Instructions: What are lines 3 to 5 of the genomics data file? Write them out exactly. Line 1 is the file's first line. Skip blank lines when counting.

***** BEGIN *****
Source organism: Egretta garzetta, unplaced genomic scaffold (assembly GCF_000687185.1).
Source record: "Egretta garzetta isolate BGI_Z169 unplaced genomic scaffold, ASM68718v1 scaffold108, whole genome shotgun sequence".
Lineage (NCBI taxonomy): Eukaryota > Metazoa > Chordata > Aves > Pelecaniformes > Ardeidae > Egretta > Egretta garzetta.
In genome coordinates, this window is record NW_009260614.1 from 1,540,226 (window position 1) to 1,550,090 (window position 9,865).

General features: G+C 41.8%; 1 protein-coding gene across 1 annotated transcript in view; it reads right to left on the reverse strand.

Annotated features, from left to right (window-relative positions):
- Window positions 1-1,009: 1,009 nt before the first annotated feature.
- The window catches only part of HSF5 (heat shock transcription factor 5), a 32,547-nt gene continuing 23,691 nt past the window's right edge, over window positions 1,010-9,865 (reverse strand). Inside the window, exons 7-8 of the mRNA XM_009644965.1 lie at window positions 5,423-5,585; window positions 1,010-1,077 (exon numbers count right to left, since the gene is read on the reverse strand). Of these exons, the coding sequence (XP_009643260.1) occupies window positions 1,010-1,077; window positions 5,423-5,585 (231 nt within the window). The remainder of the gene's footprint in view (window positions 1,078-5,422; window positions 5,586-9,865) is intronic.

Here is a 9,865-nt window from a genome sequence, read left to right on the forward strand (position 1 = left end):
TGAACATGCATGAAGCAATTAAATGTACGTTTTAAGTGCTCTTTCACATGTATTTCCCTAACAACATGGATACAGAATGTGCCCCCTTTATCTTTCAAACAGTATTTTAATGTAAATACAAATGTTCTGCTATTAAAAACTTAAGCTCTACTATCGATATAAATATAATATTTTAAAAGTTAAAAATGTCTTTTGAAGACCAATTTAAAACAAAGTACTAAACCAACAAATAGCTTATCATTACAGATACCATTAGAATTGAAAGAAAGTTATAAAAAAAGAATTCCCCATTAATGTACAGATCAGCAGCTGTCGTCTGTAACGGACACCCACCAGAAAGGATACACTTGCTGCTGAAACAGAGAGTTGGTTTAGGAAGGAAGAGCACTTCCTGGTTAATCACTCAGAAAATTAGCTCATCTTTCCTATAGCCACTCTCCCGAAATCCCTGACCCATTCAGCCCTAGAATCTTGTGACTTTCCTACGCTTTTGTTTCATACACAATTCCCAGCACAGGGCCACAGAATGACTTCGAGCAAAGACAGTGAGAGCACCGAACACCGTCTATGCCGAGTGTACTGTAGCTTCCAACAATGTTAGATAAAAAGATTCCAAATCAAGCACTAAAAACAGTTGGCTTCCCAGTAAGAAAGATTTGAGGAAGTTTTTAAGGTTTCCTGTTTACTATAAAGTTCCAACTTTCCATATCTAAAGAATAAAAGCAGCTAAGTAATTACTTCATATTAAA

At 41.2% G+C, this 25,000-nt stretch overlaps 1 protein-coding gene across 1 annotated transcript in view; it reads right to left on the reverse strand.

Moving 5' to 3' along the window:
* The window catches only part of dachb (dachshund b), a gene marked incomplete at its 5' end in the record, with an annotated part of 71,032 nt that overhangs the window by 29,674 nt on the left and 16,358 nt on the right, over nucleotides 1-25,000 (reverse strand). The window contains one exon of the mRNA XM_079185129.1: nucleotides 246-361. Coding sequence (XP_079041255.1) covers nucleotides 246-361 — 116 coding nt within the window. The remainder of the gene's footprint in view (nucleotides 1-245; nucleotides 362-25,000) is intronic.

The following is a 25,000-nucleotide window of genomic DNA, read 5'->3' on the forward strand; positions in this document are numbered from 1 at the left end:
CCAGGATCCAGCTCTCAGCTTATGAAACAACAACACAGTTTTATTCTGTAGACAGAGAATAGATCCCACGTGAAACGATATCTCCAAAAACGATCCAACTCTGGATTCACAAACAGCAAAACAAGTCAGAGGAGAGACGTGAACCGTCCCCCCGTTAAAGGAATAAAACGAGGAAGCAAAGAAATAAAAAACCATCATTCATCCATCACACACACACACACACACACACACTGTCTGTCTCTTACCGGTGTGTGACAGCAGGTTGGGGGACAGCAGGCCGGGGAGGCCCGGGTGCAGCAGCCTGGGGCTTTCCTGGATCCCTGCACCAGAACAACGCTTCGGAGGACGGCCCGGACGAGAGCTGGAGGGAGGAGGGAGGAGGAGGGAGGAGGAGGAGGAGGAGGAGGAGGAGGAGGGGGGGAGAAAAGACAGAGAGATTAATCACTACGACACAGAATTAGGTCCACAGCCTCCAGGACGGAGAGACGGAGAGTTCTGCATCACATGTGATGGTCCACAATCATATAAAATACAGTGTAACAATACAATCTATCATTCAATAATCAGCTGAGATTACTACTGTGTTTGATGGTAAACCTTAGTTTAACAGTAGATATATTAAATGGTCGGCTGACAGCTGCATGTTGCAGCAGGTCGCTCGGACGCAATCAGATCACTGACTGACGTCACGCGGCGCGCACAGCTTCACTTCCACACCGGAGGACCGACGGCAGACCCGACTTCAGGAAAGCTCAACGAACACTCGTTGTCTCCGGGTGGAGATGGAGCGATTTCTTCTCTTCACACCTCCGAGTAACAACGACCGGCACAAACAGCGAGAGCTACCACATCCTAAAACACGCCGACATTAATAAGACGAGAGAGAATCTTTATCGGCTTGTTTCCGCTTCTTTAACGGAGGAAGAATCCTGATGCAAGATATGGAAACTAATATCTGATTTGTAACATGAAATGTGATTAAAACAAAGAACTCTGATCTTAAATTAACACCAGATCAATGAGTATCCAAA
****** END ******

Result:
Lineage (NCBI taxonomy): Eukaryota > Metazoa > Chordata > Aves > Pelecaniformes > Ardeidae > Egretta > Egretta garzetta.
In genome coordinates, this window is record NW_009260614.1 from 1,540,226 (window position 1) to 1,550,090 (window position 9,865).

General features: G+C 41.8%; 1 protein-coding gene across 1 annotated transcript in view; it reads right to left on the reverse strand.